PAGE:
The unique core of the GraduCheck™ system is a single-use, cost-effective, multi-point digital pressure sensor that allows real-time identification of graduated compression being applied to the patient.
Single use, disposable, multi-point pressure sensor connected to a tablet, smartphone or PC that allows clear visual indication of graduated compression being applied to the patient in real-time
Patient compression profiles can be documented and stored digitally and automatically
Makes application of optimum compression fool-proof, irrespective of skill levels of healthcare professional. Correct compression can be achieved, reliably, every time
Sensor and software have been developed, clinically tested and CE marked, now ready for volume manufacture and clinical trials
A minimal incremental cost to current compression bandaging - compensated many times over by efficiency and time savings.
GraduCheck™ is easy to learn and apply in both hospital and community locations. It transmits data to a tablet, smartphone or PC which then displays instant information using the GraduCheck™ app.
To support the GraduCheck™ system, SFH Oxford will provide a suite of VLU products to customers:
a combination pack with the inclusion of a compression bandage with GraduCheck™ system
a compression sock, unique and patented, that enhances blood flow in VLU patients
Until now, no medical device exists in the management of venous leg ulcers with compression bandaging therapy to assure that optimum graduated compression is applied correctly the first time and consistently thereafter.
Single use, disposable, multi-point force sensor connected to PC that allows clear, real time visual identification of graduated compression being applied to the patient.
Patient compression profiles can be documented and stored digitally
GraduCheck™ makes the application of optimum compression fool-proof - irrespective of the skill levels of healthcare professional. Correct compression can be achieved, reliably, every time
Sensor and software have been developed, clinically tested and CE marked, now ready for volume manufacture and formal clinical trials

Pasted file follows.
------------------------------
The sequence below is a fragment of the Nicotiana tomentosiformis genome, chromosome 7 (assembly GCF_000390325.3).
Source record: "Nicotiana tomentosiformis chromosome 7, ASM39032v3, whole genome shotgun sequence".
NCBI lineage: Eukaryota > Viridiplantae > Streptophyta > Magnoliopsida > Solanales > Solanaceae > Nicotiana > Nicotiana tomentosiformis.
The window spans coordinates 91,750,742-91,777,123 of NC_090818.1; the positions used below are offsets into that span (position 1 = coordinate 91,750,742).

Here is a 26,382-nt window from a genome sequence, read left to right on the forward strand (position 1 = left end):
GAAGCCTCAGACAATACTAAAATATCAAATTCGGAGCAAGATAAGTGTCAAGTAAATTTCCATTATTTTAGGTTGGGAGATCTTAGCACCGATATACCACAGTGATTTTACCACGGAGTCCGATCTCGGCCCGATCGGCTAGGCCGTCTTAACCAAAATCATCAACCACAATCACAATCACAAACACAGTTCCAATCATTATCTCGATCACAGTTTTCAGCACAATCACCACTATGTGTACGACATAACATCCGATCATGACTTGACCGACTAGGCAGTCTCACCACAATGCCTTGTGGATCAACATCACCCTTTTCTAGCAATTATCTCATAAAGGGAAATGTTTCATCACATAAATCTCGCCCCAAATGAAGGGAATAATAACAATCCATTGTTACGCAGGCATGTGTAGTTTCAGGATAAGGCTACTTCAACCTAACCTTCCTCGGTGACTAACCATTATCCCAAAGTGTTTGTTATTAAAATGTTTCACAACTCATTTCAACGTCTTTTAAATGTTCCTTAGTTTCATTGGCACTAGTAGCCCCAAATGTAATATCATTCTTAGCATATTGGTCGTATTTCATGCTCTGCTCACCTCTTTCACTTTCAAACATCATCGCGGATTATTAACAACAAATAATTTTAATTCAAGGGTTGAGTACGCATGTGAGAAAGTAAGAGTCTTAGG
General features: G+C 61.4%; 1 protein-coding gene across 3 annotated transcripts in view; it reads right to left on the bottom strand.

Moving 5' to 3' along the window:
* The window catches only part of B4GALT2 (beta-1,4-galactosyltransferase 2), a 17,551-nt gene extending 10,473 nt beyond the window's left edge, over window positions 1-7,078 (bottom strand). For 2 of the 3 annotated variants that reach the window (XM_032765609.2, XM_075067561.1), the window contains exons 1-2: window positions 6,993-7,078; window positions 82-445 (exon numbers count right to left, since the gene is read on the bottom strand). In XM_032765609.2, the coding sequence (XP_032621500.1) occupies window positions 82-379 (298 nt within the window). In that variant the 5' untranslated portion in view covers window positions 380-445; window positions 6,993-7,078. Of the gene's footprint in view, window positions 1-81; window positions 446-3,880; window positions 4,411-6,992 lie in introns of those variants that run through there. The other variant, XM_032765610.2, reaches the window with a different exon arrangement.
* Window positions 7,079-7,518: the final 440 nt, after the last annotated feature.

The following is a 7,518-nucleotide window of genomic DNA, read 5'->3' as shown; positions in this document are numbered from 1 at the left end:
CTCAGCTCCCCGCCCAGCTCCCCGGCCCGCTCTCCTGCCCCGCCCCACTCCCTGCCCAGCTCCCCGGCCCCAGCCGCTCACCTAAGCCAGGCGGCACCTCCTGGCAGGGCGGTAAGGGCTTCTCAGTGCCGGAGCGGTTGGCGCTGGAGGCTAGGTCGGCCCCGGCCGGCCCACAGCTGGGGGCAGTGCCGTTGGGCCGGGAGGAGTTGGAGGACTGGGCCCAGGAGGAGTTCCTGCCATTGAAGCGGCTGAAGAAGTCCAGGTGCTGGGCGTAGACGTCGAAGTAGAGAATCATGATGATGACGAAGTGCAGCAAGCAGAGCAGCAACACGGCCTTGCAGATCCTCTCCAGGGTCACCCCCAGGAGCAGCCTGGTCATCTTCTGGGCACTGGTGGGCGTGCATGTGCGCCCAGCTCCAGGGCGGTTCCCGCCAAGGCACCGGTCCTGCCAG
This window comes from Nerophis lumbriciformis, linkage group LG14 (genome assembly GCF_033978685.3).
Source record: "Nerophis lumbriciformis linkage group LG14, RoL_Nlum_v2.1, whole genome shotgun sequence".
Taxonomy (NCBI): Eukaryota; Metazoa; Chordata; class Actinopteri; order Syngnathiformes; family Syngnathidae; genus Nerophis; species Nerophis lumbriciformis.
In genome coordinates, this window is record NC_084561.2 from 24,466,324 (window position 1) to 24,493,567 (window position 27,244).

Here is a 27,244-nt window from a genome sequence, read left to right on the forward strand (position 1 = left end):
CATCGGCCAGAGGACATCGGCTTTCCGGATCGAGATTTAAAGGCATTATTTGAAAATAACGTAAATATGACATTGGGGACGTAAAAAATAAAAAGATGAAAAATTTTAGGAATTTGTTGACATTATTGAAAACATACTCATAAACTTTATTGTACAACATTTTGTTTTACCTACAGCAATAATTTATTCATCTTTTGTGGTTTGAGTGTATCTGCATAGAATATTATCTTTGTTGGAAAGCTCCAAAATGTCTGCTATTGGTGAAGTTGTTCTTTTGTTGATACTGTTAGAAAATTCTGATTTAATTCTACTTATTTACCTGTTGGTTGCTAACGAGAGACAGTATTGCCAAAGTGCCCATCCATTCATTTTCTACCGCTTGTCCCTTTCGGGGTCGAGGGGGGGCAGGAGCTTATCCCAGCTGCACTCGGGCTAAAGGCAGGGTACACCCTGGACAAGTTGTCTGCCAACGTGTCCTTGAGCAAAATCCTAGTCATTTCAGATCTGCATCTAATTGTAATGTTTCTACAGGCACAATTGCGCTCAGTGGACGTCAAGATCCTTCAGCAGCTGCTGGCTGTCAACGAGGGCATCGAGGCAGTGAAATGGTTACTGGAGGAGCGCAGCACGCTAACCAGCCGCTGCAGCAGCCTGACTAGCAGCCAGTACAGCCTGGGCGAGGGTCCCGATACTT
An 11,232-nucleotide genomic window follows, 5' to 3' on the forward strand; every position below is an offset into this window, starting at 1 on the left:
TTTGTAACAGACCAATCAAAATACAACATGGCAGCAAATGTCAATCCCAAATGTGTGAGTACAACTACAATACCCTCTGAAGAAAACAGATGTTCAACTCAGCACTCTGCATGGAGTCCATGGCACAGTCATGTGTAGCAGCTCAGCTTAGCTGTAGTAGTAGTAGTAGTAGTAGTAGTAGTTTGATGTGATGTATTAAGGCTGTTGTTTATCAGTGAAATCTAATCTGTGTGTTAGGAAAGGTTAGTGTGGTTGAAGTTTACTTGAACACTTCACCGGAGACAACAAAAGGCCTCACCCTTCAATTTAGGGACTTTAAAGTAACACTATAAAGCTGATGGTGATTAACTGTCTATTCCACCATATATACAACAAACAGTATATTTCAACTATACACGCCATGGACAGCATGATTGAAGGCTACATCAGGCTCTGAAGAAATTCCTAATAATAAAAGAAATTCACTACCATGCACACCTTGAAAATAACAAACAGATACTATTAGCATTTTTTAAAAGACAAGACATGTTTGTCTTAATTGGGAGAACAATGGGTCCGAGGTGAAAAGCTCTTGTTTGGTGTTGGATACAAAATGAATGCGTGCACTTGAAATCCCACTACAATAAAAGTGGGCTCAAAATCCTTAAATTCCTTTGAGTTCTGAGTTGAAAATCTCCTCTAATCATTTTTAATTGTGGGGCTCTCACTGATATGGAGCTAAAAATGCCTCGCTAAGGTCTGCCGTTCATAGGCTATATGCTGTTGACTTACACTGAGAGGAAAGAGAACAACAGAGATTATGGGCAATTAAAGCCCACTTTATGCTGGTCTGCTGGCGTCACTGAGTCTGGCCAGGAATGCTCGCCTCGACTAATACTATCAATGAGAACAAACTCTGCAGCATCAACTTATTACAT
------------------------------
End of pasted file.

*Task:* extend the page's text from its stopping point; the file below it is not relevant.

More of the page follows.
Only a small incremental cost to current compression bandaging
VLUs are a global issue, absorbing significant financial and clinician resources in most health systems.
Agency for healthcare Research and Quality – at www.effectivehealthcare.ahrq.gov September 2012
Medmarket Diligence 2013
Margolis DJ, Bilker W, Santanna J, et al. Venous leg ulcer: incidence and prevalence in the elderly. J Am Acad Dermatol 2002; 46(3):381-6. PMID: 11862173
Guest JF, Ayoub N, McIlwraith T, Uchegbu I, Gerrish A, Weidlich D, Vowden K, Vowden P. Health economic burden that different wound types impose on the UK’s National Health Service. Int. Wound J. 2016; doi: 10.1111/iwj.12603
Rice, J.B., Desai, U., Cummings, A.K., Birnbaum, H.G., Skornicki, M., Parsons, N. (2014). Burden of venous leg ulcers in the United States. J Med Econ, 17(5): 347-356.
Callam MJ, Harper DR, Dale JJ, et al. Chronic ulcer of the leg: clinical history. Br Med J (Clin Res Ed) 1987; 294(6584):1389-91. PMID: 3109669.
Bergan JJ, Schmid-Schonbein GW, Smith PD, et al. Chronic venous disease. N Engl J Med 2006;355(5):488-98
O’Meara S, Cullum NA, Nelson EA. Compression for venous leg ulcers. Cochrane Database of Systematic Reviews 2009; O’Meara S, Tierney J, Cullum N, Bland JM, Franks PJ, Mole T, et al. Four-layer bandage compared with short stretch bandage for venous leg ulcers: Systematic review and meta-analysis of randomised controlled trials with data from individual patients. BMJ 2009; 338(7702):1054-57.
Amsler F, Willenberg T, Blattler W. In search of optimal compression therapy for venous leg ulcers: A meta-analysis comparing diverse bandages with specifically designed compression stockings J Vasc. Surg 2009; 50(3):668-74.
Partsch, H., Mosti, G. (2013). Pressure-time integral of elastic versus inelastic bandages: Practical implications. EWMA Journal: 13(2), 15 – 17.
Moffatt C. Variability of pressure provided by sustained compression. Int. Wound J 2008; 00:1–7.
The method of application of graduated compression varies (historically and preferentially), between countries principally but also, from practitioner to practitioner.
In the United Kingdom some 90% will have bandages applied whereas in Germany for example, almost the exact opposite is the case.
In the United States, approximately 50% will be treated by each method.
SFH Oxford aims to address all global healthcare markets for the management of VLUs by providing;
GraduCheck™ combi-pack; an easy to use pack containing both the GraduCheck™ multi-point pressure sensor strip and a complete high pressure compression point bandaging system.
A compression stocking (also known as hosiery) - AF ReOX VLU™ - is designed by a leading innovator in vascular surgery and targets a underlying cause of tissue breakdown leading to venous leg ulcers.
Using this unique stocking construction significantly enhances venous blood flow in the leg, preferentially compressing Cockett’s perforators and enhancing tissue oxygenation utilising anatomically focused compression pads.
Can be used in venous leg ulcer treatment and especially, in the prevention of their recurrence.
If preferred, it can be used in the prevention of recurrence of VLUs.
The objective is to use with all patients who have a history of VLUs in order to prevent recurrence, as well as front-line when hosiery is preferred to bandages.
The AF ReOX VLU™ are designed specifically to focus enhanced compression over those veins and lymphatics known to be linked with venous ulcers.
They are easier to put on than other comparable compression socks and are shown to help heal ulcers by increasing the localised delivery of oxygen to the site of the ulcer and surrounding tissues.
They can be cotton-rich to help skin 'breathe' and have an anti-bacterial capability to help minimise odour.